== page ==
Moving towards equitable access to vaccination

Progress in childhood immunisations has stalled for almost a decade. According to new data from UNICEF and WHO, only 86% of children worldwide received life-saving vaccinations for diseases such as diphtheria, pertussis, and measles in 2018, with little change from 84% in 2010. The Global Vaccine Action Plan, which aims to ensure equitable access to vaccines by 2020, is not on track to meet its targets.
This stagnation hampers global health and development and is a key issue for Gavi, the Vaccine Alliance, to address in its third replenishment round from 2021–25. The Gavi investment case was launched at a meeting in Japan at the end of August, ahead of a conference in London next year where funds will be pledged by governments and other donors. The next Gavi 5-year plan calls for investment of at least US$7·4 billion (slightly down from $7·5 billion in the period 2016–20), with the objective of immunising 300 million children against 18 diseases and saving up to 8 million lives. At the same time, the governments of low-income countries that partner with Gavi will be asked to put $3·6 billion into their vaccine programmes, up from $1·6 billion in the previous period.
The Gavi plan puts a focus on immunising children who are not currently receiving adequate vaccine coverage. Almost half of under-vaccinated children live in just 16 countries, where lack of access, conflict, and displacement are important barriers to vaccination. To tackle these issues, Gavi proposes to invest $3·3 billion in strengthening immunisation systems through infrastructure development, an objective that Seth Berkley, the Chief Executive Office of Gavi, says amounts to “building out the primary health-care system”.
Another potential impediment to equitable vaccine access is the sustainability of programmes in countries that, as they become wealthier, are no longer eligible for Gavi support or low vaccine prices. Berkley has indicated that ways should be found to support countries with pricing and procurement in this post-transition period. Because of the cost of vaccines, children in middle-income countries that have never been eligible for Gavi support are now those least likely to have access to recommended vaccines—70% of the least vaccinated children will be in these countries by 2030. To help tackle this crucial coverage gap, up to 3% of Gavi’s budget will go towards vaccination programmes in transitioning and middle-income countries.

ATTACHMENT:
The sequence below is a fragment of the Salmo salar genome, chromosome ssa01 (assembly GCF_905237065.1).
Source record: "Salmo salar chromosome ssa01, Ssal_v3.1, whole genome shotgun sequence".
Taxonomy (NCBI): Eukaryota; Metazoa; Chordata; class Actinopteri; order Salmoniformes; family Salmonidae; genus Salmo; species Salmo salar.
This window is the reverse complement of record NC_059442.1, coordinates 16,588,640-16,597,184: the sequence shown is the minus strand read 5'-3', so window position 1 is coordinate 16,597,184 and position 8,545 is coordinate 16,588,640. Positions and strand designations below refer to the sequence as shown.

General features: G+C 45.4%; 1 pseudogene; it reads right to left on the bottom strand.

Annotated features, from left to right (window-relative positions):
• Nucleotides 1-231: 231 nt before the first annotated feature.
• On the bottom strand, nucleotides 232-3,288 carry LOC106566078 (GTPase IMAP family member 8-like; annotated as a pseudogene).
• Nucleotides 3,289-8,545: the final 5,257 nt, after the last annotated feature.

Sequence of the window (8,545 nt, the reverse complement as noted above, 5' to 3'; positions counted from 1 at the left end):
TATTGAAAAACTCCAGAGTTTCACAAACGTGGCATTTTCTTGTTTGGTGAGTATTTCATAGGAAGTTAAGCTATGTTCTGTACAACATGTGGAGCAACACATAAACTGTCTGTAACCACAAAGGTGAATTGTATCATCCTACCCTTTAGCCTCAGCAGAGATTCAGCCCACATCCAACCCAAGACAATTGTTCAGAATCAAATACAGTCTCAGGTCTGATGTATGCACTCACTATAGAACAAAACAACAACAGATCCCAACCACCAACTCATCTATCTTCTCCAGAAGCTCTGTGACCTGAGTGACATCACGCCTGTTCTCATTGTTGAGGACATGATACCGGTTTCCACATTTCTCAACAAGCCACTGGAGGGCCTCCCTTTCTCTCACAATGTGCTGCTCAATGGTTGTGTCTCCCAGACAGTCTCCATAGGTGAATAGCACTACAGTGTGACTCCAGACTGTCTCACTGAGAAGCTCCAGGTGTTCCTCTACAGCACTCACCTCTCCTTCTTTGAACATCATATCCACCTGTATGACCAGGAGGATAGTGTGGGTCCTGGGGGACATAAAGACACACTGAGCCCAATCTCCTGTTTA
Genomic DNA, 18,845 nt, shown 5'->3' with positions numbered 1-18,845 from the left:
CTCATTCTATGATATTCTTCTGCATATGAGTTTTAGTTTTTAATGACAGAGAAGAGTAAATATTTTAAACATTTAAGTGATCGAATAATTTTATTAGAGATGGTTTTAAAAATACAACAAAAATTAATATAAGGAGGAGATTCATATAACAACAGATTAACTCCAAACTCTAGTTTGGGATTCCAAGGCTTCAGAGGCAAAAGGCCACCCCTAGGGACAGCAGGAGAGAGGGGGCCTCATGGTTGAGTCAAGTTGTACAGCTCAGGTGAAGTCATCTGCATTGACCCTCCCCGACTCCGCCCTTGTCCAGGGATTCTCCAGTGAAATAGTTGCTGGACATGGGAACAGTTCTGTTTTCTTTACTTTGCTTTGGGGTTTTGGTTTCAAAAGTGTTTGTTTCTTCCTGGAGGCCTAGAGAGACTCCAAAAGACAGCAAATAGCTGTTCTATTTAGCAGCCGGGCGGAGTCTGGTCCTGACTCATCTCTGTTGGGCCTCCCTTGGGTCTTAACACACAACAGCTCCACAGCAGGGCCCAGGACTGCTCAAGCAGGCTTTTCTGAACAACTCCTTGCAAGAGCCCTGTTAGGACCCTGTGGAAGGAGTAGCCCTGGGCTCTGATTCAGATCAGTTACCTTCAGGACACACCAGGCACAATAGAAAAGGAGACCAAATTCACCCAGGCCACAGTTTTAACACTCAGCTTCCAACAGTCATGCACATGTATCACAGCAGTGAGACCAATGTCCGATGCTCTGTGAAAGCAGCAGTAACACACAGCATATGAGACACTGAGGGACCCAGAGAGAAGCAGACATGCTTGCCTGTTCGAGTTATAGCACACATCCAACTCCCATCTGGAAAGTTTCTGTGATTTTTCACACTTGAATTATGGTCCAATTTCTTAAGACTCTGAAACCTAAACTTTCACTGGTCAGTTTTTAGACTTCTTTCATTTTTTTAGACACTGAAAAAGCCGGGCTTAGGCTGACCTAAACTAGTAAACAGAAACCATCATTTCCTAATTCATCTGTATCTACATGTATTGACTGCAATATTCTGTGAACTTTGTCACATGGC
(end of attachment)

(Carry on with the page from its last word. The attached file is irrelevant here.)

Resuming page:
However, none of the laudable objectives of Gavi can be achieved without adequate funding. When it was last replenished in 2015, Gavi received more than the $7·5 billion it asked for. But the world of 2015 feels a long way away. The UK, Gavi’s biggest funder, was then led by Prime Minister David Cameron in a pre-Brexit era. How will Boris Johnson, freshly installed as UK prime minister, approach funding for Gavi? Johnson has questioned the budget and priorities of the Department for International Development and has mooted support for ending its existence as a cabinet-level department. The UK will host Gavi’s 2020 replenishment pledging conference—when on home soil, anything but the strongest commitment would surely be an embarrassment to the host government.
The USA provided the second largest national contribution in 2015, doubling its financial commitments, which was one of the key reasons that expectations were exceeded. President Trump’s continued commitment to the President’s Emergency Plan for AIDS Relief has been counterbalanced by a decrease in money for the Global Fund to Fight AIDS, Tuberculosis and Malaria to the USA’s lowest contribution in a decade. And then there is China, the world’s second largest economy. It committed a paltry $5 million in 2015. What prospect is there that China will embrace a more multilateral approach to global health when Gavi calls for support?
Potential donors should consider building on the great progress that has already been achieved and exploiting new opportunities. More children than ever before (116·3 million) received three doses of diphtheria-tetanus-pertussis vaccine in 2018. Global immunisation with a second dose of measles vaccine has climbed, from 39% in 2010 to 67% today. Switching to Pneumosil, a new, cheaper pneumonia vaccine could free-up $1 billion.
Achieving global equitable vaccination will boost economies, improve global health security, and help achieve the Sustainable Development Goals: not just those related to health, but also poverty, inequalities, education, and more. A well funded and strategically astute Gavi is essential to reaching this goal. It needs strong support now more than ever before.

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